The data protection principles in the Act apply to any marketing activities (including electronic marketing) which involve the collection, use or disclosure of personal data.
In addition, any organization or person that wishes to engage in any telemarketing activities will need to comply with the "Do Not Call" provisions under the Act. Generally, a person or organization who wishes to send marketing messages to a Singapore telephone number should first obtain the clear and unambiguous consent of the individual to the sending of the messages to such Singapore telephone number. The consent must:
- be evidenced in written or other form so as to be accessible for subsequent reference;
- not be a condition for supplying goods, services, land, interest or opportunity; and
- not be obtained through the provision of false or misleading information or through deceptive or misleading practices.
In the absence of such consent, organizations must check and ensure that the telephone number is not on a Do-Not-Call register maintained by the Commission ( “DNC Register”), unless such checks are exempted under the Act. There are also other requirements, including a duty to identify the sender of the marketing message and provide clear and accurate contact information, as well as a duty not to conceal the calling line identity of any voice calls containing such marketing messages. An individual may at any time apply to the Commission to add or remove his Singapore telephone number on the DNC Register.
Further, the current Act provides the role of “checkers” which are entities that provide information for gain on whether a Singapore telephone number is listed in the DNC Register for the purposes of another organization’s obligations under the Act. It imposes obligations on third party checkers, and checkers will be liable for DNC infringements resulting from any erroneous information provided by them.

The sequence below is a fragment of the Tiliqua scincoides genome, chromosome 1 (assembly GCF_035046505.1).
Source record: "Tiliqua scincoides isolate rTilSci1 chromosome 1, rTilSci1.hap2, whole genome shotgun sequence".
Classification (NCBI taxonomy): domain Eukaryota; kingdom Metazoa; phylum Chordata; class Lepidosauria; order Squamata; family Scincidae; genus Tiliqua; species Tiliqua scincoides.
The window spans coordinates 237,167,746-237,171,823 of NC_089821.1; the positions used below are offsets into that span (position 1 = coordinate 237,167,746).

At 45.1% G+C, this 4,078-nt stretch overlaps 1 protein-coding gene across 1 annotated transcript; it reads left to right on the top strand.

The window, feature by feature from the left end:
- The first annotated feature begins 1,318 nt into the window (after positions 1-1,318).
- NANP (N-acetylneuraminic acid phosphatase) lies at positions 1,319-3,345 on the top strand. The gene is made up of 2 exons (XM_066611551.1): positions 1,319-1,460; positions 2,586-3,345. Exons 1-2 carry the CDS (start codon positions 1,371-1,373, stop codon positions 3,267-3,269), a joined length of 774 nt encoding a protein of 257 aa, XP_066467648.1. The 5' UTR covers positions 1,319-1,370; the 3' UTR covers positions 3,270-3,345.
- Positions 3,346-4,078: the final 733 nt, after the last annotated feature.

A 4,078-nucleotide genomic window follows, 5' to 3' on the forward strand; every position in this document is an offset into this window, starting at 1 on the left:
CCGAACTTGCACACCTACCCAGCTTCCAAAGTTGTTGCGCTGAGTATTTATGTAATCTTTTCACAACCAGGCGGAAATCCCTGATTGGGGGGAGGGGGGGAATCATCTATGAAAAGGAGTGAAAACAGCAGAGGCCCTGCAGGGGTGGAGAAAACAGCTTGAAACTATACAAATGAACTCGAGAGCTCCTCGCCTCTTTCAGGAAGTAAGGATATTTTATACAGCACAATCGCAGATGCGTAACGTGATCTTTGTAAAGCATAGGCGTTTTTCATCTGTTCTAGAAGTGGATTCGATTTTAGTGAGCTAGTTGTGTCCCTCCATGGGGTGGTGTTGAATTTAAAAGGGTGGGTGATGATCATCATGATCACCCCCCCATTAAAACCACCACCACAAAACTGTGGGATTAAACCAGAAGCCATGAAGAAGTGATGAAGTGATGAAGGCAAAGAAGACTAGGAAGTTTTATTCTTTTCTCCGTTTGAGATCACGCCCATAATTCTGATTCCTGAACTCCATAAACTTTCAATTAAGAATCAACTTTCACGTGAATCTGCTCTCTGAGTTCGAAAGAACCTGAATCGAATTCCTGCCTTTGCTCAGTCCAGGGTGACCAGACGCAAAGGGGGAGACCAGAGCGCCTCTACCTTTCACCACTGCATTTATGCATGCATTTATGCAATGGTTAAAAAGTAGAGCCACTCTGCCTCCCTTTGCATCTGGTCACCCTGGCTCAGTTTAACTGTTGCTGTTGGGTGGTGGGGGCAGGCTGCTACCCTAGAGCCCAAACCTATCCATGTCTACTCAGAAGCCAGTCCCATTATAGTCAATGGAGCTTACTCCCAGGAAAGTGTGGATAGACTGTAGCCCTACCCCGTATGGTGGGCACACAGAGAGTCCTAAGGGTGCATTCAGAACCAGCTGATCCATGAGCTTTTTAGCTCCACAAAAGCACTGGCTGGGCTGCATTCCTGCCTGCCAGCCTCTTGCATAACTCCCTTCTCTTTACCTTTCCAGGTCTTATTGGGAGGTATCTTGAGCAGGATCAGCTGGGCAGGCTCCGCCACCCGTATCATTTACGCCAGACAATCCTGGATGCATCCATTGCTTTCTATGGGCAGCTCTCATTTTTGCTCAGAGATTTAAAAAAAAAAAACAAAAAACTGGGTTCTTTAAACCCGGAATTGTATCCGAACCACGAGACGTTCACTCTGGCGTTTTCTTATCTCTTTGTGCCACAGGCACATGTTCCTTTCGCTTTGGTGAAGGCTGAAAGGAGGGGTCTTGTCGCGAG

The Act will apply to marketing messages addressed to a Singapore telephone number in the following circumstances:
- The sender of the marketing message is present in Singapore when the message was sent.
- The recipient of the marketing message is present in Singapore when the message is accessed.
Electronic marketing activities are also regulated under the Spam Control Act (Cap 311A) ("SCA"), to the extent that such activities involve the sending of unsolicited commercial communications in bulk by electronic mail or by SMS or MMS to a mobile telephone number.
The DNC provisions under the current Act include a prohibition on sending messages to telephone numbers generated or obtained through dictionary attacks (generating telephone numbers by combining numbers into numerous permutations) or address-harvesting software. Related amendments to the SCA to prohibit sending unsolicited electronic messages to instant messaging accounts are also in force.
The Commission issued the revised Advisory Guidelines on the Do Not Call Provisions on February 1, 2021.